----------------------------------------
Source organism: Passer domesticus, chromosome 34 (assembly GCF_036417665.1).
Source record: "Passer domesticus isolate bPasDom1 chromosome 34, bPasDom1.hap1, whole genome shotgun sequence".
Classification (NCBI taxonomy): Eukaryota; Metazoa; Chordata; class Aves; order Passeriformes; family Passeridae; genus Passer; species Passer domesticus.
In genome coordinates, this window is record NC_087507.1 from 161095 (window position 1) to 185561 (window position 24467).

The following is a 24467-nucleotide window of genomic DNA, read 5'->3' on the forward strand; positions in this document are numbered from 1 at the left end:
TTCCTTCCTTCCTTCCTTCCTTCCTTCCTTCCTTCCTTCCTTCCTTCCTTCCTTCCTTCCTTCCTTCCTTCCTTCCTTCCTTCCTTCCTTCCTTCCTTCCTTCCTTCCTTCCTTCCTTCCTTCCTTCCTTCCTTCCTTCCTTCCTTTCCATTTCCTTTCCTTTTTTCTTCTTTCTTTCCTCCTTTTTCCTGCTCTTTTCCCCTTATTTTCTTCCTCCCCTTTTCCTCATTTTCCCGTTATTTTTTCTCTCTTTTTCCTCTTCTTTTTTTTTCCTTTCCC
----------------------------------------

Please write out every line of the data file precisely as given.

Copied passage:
Source organism: Passer domesticus, chromosome 34 (assembly GCF_036417665.1).
Source record: "Passer domesticus isolate bPasDom1 chromosome 34, bPasDom1.hap1, whole genome shotgun sequence".
Classification (NCBI taxonomy): Eukaryota; Metazoa; Chordata; class Aves; order Passeriformes; family Passeridae; genus Passer; species Passer domesticus.
In genome coordinates, this window is record NC_087507.1 from 161095 (window position 1) to 185561 (window position 24467).

The following is a 24467-nucleotide window of genomic DNA, read 5'->3' on the forward strand; positions in this document are numbered from 1 at the left end:
TTCCTTCCTTCCTTCCTTCCTTCCTTCCTTCCTTCCTTCCTTCCTTCCTTCCTTCCTTCCTTCCTTCCTTCCTTCCTTCCTTCCTTCCTTCCTTCCTTCCTTCCTTCCTTCCTTCCTTCCTTCCTTCCTTCCTTCCTTCCTTCCTTTCCATTTCCTTTCCTTTTTTCTTCTTTCTTTCCTCCTTTTTCCTGCTCTTTTCCCCTTATTTTCTTCCTCCCCTTTTCCTCATTTTCCCGTTATTTTTTCTCTCTTTTTCCTCTTCTTTTTTTTTCCTTTCCC